The rhetoric of dialogue within religious orders is also very powerful. It can be a major challenge to achieve consensus within a worldwide body of people, often from radically different cultures and religious outlooks, despite living according to the same rule. Most orders have hierarchical structures of authority rather than functioning as a workers’ co-operative. In religious life the decision-making processes are predicated on the notion that discernment is a gift given not only to individual leaders but to the body as a whole, made up of all its members, whether those mandated to govern or play a specific spiritual role, or the ordinary members. The Augustinian Rule, on which many other orders, such as the Dominicans, base their life, gives due deference to authority. It warns those who have it not to abase themselves unnecessarily in front of those whom they have had to reprove in case it undermines their office, but it reminds them to ask forgiveness of God if not of the erring brother or sister. So the dynamic of forgiveness and humility, but also of a measured understanding of the boundaries proper within the exercise of authority, lies at the heart of religious life. In practice, there have been monsters of autocracy in religious orders just as in any other walk of life, but the theoretical ideal is clear, and it has often held remarkably well. Authority is seen primarily in terms of service, but the subtlety of the relationship on both sides is made clear, with those in decision-making positions holding not only practical responsibility but also spiritual responsibility for the outcomes in terms of other people’s lives. This ministry of authority is described as something that should inspire the fear of God in the holder of office, a fear that is the beginning of wisdom. For example the Augustinian Rule says:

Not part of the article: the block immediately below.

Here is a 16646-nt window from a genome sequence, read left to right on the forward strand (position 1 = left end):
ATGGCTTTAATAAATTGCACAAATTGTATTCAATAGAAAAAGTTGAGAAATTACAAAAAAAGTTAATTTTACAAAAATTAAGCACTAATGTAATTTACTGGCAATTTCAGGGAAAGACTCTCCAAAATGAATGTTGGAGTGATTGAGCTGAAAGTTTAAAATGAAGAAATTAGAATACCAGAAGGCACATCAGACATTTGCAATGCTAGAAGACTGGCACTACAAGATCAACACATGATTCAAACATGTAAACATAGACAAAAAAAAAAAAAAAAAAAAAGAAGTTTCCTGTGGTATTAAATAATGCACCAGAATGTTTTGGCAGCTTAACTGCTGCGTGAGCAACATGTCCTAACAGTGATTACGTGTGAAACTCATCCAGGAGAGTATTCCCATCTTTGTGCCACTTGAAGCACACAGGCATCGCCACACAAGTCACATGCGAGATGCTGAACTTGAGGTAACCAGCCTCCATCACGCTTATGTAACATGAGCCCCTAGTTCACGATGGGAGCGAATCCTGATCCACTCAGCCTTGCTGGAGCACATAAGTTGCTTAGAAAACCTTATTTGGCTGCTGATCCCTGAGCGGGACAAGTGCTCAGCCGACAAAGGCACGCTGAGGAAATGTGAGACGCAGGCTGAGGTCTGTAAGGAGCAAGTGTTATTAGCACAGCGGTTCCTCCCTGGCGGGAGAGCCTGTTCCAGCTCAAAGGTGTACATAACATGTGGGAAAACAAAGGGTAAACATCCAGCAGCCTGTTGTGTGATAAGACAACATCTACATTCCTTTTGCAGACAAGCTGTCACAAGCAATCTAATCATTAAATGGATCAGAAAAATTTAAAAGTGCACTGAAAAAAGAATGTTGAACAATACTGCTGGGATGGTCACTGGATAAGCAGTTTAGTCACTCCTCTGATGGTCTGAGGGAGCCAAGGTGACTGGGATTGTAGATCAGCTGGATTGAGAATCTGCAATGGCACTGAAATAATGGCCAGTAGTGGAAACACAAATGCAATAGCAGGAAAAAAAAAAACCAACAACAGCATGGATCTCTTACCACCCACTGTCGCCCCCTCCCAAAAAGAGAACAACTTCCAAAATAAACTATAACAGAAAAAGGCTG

Your superiors, for their part, must think themselves fortunate not because they rule in virtue of their office, but because they serve in love. In your eyes they shall hold the first place among you by the dignity of their office, but in God’s sight let them lie beneath your feet in fear. […] And though both are necessary, they should strive to be loved by you rather than feared, ever mindful that they must give an account of you to God. […]It is by willing obedience, therefore, that you show mercy not only toward yourselves, but also toward superiors, whose higher rank among you exposes them all the more to greater peril. [6:46, 47][1]